Teachers are bound to find something related to what they're teaching on Legends of Learning. All topics include several games each, allowing educators to choose the ones they like best. Many of the content questions seem to be repeated across games for the same topic, so kids may not experience new questions just by playing another game.

A recent addition to Legends of Learning is the Awakening game, meant to be played at home. Students receive cards that allow them to do certain actions (attacks, shields, etc.) after answering a question correctly. As students battle monsters, they can gain clothing for their avatar. 

Overall, the quality of many games is underwhelming and not strongly related to the NGSS or Common Core practices. In most cases, the actual game has little application of the content, and the format is very repetitive: You play the game for a bit, pause to answer questions, then continue playing the game. The robot voice-over that reads in-game text on many games may irritate some students. When kids answer incorrectly, they receive no feedback other than the correct answer or a prompt to try again. Will elementary and middle schoolers like these games? Maybe they will, since it's more fun than doing a worksheet, but for deep and meaningful learning, look elsewhere.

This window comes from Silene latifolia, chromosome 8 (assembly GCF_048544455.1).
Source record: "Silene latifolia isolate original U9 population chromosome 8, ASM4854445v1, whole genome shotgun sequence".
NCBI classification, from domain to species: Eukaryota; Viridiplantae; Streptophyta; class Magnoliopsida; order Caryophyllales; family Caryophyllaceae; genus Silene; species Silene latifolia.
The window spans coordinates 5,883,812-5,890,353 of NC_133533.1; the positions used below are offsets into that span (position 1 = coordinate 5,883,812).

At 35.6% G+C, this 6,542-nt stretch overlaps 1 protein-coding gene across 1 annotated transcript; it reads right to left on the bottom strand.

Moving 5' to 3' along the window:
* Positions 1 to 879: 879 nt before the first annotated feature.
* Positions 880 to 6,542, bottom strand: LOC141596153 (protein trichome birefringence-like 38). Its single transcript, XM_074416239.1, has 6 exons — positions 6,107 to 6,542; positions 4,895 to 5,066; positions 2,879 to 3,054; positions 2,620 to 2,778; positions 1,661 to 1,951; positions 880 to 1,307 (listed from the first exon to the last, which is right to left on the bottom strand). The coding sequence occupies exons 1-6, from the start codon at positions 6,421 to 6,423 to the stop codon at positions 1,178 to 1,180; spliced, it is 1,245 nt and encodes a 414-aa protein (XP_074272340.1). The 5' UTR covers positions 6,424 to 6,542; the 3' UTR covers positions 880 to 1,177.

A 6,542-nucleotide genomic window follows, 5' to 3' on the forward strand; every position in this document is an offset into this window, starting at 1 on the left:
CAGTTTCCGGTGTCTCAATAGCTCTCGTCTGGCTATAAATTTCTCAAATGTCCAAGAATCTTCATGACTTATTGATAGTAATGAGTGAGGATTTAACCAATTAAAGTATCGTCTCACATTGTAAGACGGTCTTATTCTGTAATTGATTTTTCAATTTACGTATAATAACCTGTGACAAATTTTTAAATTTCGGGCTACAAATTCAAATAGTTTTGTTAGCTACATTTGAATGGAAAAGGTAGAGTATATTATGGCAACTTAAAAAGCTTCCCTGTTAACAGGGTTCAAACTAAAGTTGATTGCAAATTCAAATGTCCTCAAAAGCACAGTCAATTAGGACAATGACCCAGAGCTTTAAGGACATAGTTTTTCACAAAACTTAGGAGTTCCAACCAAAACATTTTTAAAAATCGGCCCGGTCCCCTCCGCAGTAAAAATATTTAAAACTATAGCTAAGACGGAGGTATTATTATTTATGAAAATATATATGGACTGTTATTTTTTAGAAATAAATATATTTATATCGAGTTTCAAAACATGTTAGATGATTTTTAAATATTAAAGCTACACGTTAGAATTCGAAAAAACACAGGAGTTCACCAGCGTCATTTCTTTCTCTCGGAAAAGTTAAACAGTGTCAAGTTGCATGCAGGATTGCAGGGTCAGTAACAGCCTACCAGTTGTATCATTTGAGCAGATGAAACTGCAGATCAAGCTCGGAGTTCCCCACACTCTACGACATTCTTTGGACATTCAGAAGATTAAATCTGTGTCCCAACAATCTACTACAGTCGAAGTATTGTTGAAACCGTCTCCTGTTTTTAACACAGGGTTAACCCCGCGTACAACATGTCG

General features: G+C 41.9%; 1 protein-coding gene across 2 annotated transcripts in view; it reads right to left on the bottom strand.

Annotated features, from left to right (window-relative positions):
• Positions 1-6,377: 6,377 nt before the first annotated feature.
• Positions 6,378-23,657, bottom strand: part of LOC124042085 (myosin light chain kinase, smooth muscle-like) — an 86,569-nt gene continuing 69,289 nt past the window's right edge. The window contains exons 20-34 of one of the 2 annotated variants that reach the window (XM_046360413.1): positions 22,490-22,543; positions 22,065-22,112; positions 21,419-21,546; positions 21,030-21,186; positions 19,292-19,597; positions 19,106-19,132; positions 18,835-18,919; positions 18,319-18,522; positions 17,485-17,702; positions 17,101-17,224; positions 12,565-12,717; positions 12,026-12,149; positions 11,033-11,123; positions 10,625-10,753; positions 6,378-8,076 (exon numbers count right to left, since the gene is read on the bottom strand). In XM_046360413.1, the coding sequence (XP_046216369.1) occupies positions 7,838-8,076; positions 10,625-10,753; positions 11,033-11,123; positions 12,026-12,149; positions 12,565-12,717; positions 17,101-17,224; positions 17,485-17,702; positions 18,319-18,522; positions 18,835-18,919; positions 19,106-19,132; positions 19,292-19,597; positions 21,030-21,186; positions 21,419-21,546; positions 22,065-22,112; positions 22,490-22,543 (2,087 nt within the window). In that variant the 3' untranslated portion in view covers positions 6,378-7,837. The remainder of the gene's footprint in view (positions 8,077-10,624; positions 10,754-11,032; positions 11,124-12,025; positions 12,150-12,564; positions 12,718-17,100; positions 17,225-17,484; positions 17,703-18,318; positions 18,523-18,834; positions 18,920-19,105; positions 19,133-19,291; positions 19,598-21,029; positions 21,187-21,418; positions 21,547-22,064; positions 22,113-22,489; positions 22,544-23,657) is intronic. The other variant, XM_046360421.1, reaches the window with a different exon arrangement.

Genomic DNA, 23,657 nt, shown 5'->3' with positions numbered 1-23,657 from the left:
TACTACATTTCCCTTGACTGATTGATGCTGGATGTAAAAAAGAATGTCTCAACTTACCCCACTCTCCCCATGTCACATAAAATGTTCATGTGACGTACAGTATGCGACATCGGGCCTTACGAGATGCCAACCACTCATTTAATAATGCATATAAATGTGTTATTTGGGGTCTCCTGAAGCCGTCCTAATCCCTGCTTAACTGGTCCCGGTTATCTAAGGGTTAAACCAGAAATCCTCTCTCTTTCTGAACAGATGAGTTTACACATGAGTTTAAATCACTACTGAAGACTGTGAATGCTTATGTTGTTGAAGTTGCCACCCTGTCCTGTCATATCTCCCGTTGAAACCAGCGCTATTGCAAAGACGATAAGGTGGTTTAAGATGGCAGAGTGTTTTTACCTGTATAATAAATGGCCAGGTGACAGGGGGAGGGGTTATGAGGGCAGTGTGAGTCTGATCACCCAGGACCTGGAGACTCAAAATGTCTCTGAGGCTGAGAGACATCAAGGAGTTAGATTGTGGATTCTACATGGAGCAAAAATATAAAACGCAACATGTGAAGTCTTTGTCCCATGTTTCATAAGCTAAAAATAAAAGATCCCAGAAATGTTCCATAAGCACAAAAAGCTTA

Overall Rating


Kids will initially be engaged because they get to play games, but they're repetitive, so interest may wane. The quality of the games varies; students will enjoy the colorful graphics of some and find others much less thrilling.


Many games are unrelated to content and have kids answer questions while gameplay is paused. Other games have students play and then pause to teach.


Some games include instructions, tutorials, and built-in content review, but many aren't intuitive and have text-heavy questions.

Common Sense reviewer
Shaun Langevin Technology coordinator

Community Rating

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Featured review by
Brittany M. , Classroom teacher
Classroom teacher
E. E. Waddell Language Academy
Charlotte, United States
For you: Data, Data, Data! For students: Review and Practice!
Most kids love it. I have a few who just do it because I assign it. I have them doing it for review and new content right now while we are doing virtual learning. They are all very eager to get in and learn/ play. The amount of emails I get when they can't get in is disheartening. The growth and data that I get from ELLs and low literacy scholars are fantastic! Legends (that what my students call it) has really helped in bridging a lot of gaps. In general the students have really taken to the experienc ...